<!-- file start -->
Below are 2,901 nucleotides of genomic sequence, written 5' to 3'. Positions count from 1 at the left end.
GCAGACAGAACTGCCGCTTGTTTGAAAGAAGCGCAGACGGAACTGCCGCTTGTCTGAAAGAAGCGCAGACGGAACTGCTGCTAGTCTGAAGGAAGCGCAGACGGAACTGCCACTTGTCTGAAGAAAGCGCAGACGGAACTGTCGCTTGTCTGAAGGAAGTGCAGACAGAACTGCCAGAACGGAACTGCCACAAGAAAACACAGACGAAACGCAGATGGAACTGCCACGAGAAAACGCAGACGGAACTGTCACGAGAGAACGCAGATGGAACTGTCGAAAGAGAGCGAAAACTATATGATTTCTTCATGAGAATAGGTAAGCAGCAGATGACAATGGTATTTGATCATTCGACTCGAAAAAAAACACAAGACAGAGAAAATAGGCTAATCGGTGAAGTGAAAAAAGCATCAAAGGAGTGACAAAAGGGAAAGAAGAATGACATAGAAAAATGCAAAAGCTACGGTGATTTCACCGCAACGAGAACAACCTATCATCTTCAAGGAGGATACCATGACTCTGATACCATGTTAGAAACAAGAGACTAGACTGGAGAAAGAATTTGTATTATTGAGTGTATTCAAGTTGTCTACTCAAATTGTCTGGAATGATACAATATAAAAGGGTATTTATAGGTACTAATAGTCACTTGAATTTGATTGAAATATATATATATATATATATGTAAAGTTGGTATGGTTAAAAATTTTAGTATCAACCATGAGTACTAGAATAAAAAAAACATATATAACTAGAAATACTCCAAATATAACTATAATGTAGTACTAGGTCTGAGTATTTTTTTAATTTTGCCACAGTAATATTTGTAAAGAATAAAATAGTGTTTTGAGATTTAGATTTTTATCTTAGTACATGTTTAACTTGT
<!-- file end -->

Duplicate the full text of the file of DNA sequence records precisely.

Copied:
Below are 2,901 nucleotides of genomic sequence, written 5' to 3'. Positions count from 1 at the left end.
GCAGACAGAACTGCCGCTTGTTTGAAAGAAGCGCAGACGGAACTGCCGCTTGTCTGAAAGAAGCGCAGACGGAACTGCTGCTAGTCTGAAGGAAGCGCAGACGGAACTGCCACTTGTCTGAAGAAAGCGCAGACGGAACTGTCGCTTGTCTGAAGGAAGTGCAGACAGAACTGCCAGAACGGAACTGCCACAAGAAAACACAGACGAAACGCAGATGGAACTGCCACGAGAAAACGCAGACGGAACTGTCACGAGAGAACGCAGATGGAACTGTCGAAAGAGAGCGAAAACTATATGATTTCTTCATGAGAATAGGTAAGCAGCAGATGACAATGGTATTTGATCATTCGACTCGAAAAAAAACACAAGACAGAGAAAATAGGCTAATCGGTGAAGTGAAAAAAGCATCAAAGGAGTGACAAAAGGGAAAGAAGAATGACATAGAAAAATGCAAAAGCTACGGTGATTTCACCGCAACGAGAACAACCTATCATCTTCAAGGAGGATACCATGACTCTGATACCATGTTAGAAACAAGAGACTAGACTGGAGAAAGAATTTGTATTATTGAGTGTATTCAAGTTGTCTACTCAAATTGTCTGGAATGATACAATATAAAAGGGTATTTATAGGTACTAATAGTCACTTGAATTTGATTGAAATATATATATATATATATATGTAAAGTTGGTATGGTTAAAAATTTTAGTATCAACCATGAGTACTAGAATAAAAAAAACATATATAACTAGAAATACTCCAAATATAACTATAATGTAGTACTAGGTCTGAGTATTTTTTTAATTTTGCCACAGTAATATTTGTAAAGAATAAAATAGTGTTTTGAGATTTAGATTTTTATCTTAGTACATGTTTAACTTGT